While you indulgent smile upon the deed.

As long as Thames in streams majestic flows,
Or Naiads in their oozy beds repose
While Phoebus reigns above the starry train
While bright Aurora purples o’er the main,
So long, great Sir, the muse thy praise shall sing,
So long thy praise shal’ make Parnassus ring:
Then grant, Maecenas, thy paternal rays,
Hear me propitious, and defend my lays.

Wheatley sees the one famous African poet whose name has survived on European and American lips: Terence. While she engages in some of the symbolic modesty essential for this sort of poem, it is clear she has hopes to pick up where Terence left off. In many ways, she succeeded. Sadly, her life also resembles his. After being freed by her master shortly after the publication of her book, she found herself in poverty, unable to publish again, and suffering the death of her children from illness. She would die young too, at 31. Like so many freed slaves whose past lives in slavery had featured creative work in the proximity of high society, life after slavery was often hard and full of thankless work and poverty. Jefferson’s own cook, James Hemings, freed later in his life, ended his days in poverty and alcoholism before committing suicide. The human dignity of freedom, a rare gift to slaves in those days before Emancipation, came with a cost in a society built on racial hatred and segregation.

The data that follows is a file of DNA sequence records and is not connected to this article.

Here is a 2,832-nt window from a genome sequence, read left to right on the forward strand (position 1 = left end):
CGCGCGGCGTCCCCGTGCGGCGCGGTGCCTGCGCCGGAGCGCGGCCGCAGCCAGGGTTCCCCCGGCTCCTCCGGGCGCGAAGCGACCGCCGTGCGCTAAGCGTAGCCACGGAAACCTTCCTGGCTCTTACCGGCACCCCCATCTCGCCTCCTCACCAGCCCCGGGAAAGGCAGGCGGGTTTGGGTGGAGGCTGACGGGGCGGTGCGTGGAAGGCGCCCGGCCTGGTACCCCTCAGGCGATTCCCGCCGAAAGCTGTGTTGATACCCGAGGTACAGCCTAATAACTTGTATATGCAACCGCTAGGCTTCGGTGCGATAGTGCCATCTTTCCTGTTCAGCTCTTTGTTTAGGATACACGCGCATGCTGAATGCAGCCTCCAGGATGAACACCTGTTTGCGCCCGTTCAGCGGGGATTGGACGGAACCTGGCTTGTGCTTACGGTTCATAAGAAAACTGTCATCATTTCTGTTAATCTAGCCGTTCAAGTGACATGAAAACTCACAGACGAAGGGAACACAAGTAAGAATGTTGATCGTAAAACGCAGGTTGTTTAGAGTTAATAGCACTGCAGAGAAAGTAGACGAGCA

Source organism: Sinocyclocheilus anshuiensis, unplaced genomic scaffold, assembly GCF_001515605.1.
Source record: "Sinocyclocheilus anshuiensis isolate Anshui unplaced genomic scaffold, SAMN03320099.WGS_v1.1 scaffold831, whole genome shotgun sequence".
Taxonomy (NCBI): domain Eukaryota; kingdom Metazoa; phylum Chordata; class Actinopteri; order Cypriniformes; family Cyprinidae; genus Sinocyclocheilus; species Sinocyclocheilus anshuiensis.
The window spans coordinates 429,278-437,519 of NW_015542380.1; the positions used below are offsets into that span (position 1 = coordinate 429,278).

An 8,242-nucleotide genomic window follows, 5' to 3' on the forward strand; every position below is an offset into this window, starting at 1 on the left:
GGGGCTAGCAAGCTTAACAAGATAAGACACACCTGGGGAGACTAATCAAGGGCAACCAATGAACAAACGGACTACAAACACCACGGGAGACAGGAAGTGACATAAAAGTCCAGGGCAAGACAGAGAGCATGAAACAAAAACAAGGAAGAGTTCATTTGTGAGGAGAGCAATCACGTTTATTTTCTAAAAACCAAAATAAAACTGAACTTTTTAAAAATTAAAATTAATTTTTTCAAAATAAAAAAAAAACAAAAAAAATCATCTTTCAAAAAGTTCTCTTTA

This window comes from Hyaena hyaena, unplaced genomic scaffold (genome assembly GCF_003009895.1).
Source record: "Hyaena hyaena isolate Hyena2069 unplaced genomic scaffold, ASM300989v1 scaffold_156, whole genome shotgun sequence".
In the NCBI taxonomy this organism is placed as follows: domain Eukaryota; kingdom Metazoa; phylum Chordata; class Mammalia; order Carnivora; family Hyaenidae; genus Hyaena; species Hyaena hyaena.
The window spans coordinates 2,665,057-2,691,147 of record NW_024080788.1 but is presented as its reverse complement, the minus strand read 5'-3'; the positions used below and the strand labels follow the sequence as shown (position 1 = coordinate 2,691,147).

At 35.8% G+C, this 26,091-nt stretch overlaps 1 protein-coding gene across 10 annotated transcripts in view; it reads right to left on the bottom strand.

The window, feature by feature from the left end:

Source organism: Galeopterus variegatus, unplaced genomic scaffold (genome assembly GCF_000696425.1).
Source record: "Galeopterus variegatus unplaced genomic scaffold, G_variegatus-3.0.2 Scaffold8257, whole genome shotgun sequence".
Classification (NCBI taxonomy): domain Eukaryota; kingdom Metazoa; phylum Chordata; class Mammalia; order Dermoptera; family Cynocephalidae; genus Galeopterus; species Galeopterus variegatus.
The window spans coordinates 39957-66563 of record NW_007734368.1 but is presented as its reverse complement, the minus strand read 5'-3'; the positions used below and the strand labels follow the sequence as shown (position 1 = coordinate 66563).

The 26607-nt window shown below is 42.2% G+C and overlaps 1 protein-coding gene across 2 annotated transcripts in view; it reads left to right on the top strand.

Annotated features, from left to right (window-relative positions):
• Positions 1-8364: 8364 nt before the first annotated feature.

Though Wheatley’s extraordinary life is an American story, it is also a testament to a legacy of American cruelty and to the way the sin and idol of racism have destroyed the lives and talents of generations. Wheatley’s work is a miracle shining out from a shameful period. On July 4, we should think of these American stories. Stories of cruelty. Stories of defiant strength. Stories that remind us we can become better, that we need to become better, starting now.